## Discrete Functions Gone Wild!

a/k/a What does a regular 3.5-gon look like?

Functions come in discrete and continuous families, which are something like the Montagues and the Capulets. Very little in common. Sometimes angry with each other.

Continuous functions tell you something about the real numbers. A function that converts from Fahrenheit to Celsius is continuous because it’ll tell you Celsius for any value of Fahrenheit, including decimals, rationals, irrationals, any real number.

Discrete functions, meanwhile, only tell you something about sets of numbers you can count — the whole numbers, for one example. The function that tells you what your tax credit is for the number of kids you have is discrete because it won’t give you a credit for your fractional 2.34 children.

Another discrete function is the one that takes the number of sides of a regular polygon and tells you the measure of one of its inner angles. A regular triangle has three sides and its inner angle is 60 degrees. A regular quadrilateral has four sides and its inner angle is 90 degrees. A regular pentagon has five sides and its inner angle is 108 degrees.

That’s a recipe for a regular pentagon right there. Draw a 108 degree angle between two segments with the same length.

Then draw another 108 degree angle on the last segment.

And another, and another, until the segments reconnect and you have a regular polygon with five sides.

We can write a table:

We can graph those values:

We can also write an equation:

That equation perfectly describes the discrete values in that graph. But the equation is stupid. It doesn’t know it’s only supposed to describe those discrete values. We can put in other values and, like a sucker, it’ll give us a number, even though it isn’t supposed to and even though that number won’t make any sense.

Like n = 3.5. A regular polygon with 3.5 sides? No such thing. But if we throw n = 3.5 into that function, it gives us the number 77.1 degrees.

Maybe that’s just gibberish, the result of pushing this function machine beyond its warranty. But maybe it isn’t.

What if we tried to draw a regular 3.5-gon in the same way we did the regular 5-gon up there?

We’d lay down a 77.1 degree angle.

Then another on top of that one.

Then another. And another. And another. And another. And one more. And we’re back where we started.

Blam. The regular 3.5-gon exists!

So different representations of functions (the table, the graph, the polygons, the equations) show and reveal different features of the function. Sometimes they reveal dirty, interesting secrets. The domain of the function — the part that says, “I only work with discrete numbers.” — is like a product warranty. But warranties were meant to be voided. Push your way past the warranty, hack away, find something interesting, and show it off.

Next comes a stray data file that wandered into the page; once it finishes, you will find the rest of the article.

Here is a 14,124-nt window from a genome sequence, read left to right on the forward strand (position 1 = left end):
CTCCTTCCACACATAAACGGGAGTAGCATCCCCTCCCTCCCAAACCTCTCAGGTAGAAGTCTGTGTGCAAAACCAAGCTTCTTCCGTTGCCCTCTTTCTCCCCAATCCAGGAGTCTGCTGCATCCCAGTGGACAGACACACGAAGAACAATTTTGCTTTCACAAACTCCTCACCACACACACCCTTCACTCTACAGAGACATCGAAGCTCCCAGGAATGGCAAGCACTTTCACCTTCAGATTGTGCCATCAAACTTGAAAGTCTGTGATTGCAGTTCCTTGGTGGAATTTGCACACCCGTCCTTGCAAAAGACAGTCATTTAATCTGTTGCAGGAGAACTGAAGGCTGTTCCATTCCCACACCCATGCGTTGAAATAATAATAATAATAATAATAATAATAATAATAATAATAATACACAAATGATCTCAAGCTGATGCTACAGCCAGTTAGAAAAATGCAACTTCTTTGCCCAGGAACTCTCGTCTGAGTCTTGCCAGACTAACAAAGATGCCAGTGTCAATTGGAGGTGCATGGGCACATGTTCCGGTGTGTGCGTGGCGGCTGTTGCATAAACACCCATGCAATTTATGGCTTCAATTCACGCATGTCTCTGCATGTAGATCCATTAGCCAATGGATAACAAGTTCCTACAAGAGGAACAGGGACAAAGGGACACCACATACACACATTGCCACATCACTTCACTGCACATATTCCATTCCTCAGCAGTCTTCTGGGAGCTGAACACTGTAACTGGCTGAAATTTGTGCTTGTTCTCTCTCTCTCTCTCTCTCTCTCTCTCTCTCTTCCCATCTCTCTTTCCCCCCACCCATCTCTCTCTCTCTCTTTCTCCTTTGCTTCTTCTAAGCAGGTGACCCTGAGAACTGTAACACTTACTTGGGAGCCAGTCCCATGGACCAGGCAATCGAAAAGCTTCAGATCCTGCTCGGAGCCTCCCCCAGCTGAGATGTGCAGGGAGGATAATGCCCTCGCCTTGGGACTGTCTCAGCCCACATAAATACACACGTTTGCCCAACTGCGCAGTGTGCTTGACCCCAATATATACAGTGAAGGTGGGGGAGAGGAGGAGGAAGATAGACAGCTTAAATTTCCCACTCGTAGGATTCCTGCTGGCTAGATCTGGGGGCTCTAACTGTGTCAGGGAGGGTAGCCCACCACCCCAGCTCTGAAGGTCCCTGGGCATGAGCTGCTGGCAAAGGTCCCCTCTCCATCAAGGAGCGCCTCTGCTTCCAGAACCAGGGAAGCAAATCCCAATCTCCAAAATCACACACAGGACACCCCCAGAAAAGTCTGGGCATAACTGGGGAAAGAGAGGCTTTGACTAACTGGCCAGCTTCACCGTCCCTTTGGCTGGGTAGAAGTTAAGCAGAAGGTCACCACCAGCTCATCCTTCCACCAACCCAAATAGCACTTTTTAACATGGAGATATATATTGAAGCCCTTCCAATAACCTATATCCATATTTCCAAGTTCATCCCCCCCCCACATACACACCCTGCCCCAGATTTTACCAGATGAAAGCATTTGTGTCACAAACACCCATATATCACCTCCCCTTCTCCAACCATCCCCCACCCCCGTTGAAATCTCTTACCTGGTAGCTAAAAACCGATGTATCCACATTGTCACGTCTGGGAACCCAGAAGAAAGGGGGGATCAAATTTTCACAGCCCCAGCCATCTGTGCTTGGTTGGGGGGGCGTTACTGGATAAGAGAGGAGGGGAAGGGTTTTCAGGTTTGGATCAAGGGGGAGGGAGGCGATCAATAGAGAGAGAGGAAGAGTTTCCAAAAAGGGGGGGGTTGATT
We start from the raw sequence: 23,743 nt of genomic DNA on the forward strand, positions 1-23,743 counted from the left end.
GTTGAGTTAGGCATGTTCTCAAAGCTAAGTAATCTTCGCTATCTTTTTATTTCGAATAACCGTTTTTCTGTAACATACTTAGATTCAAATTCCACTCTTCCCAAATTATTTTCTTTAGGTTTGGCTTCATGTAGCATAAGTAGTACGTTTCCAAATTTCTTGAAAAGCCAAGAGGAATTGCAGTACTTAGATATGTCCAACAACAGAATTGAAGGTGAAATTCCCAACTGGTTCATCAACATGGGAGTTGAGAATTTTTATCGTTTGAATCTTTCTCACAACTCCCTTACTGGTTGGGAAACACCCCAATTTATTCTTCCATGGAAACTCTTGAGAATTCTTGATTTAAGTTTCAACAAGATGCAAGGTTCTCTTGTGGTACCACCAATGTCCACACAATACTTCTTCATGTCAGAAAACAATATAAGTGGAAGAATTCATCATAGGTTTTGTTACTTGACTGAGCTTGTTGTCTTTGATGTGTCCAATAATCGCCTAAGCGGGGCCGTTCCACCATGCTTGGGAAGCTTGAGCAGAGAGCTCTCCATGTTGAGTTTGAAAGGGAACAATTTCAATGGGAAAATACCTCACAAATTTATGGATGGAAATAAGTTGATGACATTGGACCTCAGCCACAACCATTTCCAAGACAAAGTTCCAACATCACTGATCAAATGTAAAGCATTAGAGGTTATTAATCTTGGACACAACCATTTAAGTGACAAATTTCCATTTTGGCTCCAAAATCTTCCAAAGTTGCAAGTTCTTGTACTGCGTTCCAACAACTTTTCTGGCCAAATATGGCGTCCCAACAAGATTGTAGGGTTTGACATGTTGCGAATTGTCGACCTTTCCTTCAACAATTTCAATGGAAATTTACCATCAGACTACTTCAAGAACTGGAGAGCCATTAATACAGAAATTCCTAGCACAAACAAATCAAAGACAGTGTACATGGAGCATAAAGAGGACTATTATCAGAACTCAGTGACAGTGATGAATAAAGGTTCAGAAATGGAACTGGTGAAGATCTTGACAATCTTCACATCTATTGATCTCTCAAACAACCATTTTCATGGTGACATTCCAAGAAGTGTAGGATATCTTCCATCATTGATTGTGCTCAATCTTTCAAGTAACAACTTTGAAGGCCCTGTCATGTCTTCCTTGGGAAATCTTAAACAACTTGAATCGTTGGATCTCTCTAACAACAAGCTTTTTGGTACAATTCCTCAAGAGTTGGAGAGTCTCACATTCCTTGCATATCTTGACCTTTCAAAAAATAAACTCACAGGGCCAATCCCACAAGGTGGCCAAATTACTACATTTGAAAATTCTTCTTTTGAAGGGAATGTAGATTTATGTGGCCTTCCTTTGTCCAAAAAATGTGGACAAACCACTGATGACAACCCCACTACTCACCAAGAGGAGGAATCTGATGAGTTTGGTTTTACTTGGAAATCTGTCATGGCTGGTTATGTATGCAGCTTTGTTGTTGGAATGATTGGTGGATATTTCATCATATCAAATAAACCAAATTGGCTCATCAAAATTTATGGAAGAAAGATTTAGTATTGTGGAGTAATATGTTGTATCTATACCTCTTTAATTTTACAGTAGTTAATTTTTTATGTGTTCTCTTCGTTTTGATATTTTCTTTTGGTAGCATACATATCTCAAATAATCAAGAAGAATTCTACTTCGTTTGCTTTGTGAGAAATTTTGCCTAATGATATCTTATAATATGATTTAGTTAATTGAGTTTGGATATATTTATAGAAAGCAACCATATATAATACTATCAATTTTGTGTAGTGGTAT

BTW. One of you enterprising programmers should create the animation that runs through continuous values of n and shows the regular polygon with that many sides. That’d blow my mind. I can only do the discrete values.

BTW. Malcolm Swan demonstrated the 3.5-gon on the back of some scratch paper in the middle of a design session here in Nottingham. That kind of throwaway moment (often before tea, of course) has been a lot of fun these last two months.

BTW. But where is the 3.5 in that shape? Maybe you see how the number 3.5 turned into the number 77.1 and how the number 77.1 turned into that star shape. But where is the 3.5 in the star? I’ll hint at it in the comments but I’ll encourage you to think this through. (It may be helpful to see 3.5 as the rational number 7/2.)

2013 Mar 28. I love you guys. I fall asleep for a few hours and wake to find out it’s Christmas. Some interesting visualizations of rational regular polygons from Marc Garneau, Eric Berger, Stuart Price, and Josh Giesbrecht.

2013 Mar 29. More applets. One from Andrew Alexander and the other from Khan Academy.

So, we can now draw a p/q-gon for any natural p,q. Does it allow us to run continuously through polygons? what about irrational number (so many of them between any two rationals…). To make it really continuous we need to have polygons for them as well. According to the above construction, I don’t thing that is possible because an irrational polygon will never meet its starting point (if it will, it will contradict its irrationality).

Matt:

The visual math discovered is cool, but what I’m really amazed by is the fact that the online math ecosystem allowed people to quickly create interactive visual demos in at least five different free, visual environments! Scratch, Desmos, Geogebra, Logo, and Sage. (JavaScript might be a sixth, though Andrew’s nice JavaScript demo wasn’t created within a visual tool, and KA’s JavaScript demo was pre-existing.)

Isn’t that just awesome?

I'm Dan and this is my blog. I'm a former high school math teacher and current head of teaching at Desmos. More here.

1. #### Rosaleen Healy

March 27, 2013 - 2:38 pm -

So confused now!
I was thinking isn’t that great and aren’t they brilliant…….
As it is and I am sure you are
BUT PLEASE tell me, aren’t polygons based on the number of external ‘walls’ and isnt that shape you made concave and so it can’t by definition be a regular polygon?

2. #### Rosaleen Healy

March 27, 2013 - 2:40 pm -

Possibly stupid again but when you connect the vertices aren’t you just making external diagonals of a concave polygon??

3. #### Mike Lawler